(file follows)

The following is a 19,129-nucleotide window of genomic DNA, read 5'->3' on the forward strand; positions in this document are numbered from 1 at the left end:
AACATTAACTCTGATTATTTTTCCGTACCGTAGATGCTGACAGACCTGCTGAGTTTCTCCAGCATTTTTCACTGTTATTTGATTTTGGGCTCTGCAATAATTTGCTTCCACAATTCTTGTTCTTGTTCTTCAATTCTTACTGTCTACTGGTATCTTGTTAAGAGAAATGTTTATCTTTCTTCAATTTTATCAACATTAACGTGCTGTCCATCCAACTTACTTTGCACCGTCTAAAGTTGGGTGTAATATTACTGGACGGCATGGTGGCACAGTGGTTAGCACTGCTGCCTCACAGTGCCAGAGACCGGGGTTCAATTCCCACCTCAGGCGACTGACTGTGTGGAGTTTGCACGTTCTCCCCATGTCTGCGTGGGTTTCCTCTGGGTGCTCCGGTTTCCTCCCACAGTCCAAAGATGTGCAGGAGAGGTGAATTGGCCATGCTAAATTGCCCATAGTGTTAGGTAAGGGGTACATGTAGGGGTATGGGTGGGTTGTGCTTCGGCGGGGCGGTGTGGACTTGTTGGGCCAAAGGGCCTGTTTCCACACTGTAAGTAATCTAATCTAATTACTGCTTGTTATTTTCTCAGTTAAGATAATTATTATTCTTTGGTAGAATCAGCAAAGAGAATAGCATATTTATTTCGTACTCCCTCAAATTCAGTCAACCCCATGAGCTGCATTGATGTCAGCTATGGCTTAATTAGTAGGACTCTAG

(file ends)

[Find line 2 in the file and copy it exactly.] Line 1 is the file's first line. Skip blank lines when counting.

AACATTAACTCTGATTATTTTTCCGTACCGTAGATGCTGACAGACCTGCTGAGTTTCTCCAGCATTTTTCACTGTTATTTGATTTTGGGCTCTGCAATAATTTGCTTCCACAATTCTTGTTCTTGTTCTTCAATTCTTACTGTCTACTGGTATCTTGTTAAGAGAAATGTTTATCTTTCTTCAATTTTATCAACATTAACGTGCTGTCCATCCAACTTACTTTGCACCGTCTAAAGTTGGGTGTAATATTACTGGACGGCATGGTGGCACAGTGGTTAGCACTGCTGCCTCACAGTGCCAGAGACCGGGGTTCAATTCCCACCTCAGGCGACTGACTGTGTGGAGTTTGCACGTTCTCCCCATGTCTGCGTGGGTTTCCTCTGGGTGCTCCGGTTTCCTCCCACAGTCCAAAGATGTGCAGGAGAGGTGAATTGGCCATGCTAAATTGCCCATAGTGTTAGGTAAGGGGTACATGTAGGGGTATGGGTGGGTTGTGCTTCGGCGGGGCGGTGTGGACTTGTTGGGCCAAAGGGCCTGTTTCCACACTGTAAGTAATCTAATCTAATTACTGCTTGTTATTTTCTCAGTTAAGATAATTATTATTCTTTGGTAGAATCAGCAAAGAGAATAGCATATTTATTTCGTACTCCCTCAAATTCAGTCAACCCCATGAGCTGCATTGATGTCAGCTATGGCTTAATTAGTAGGACTCTAG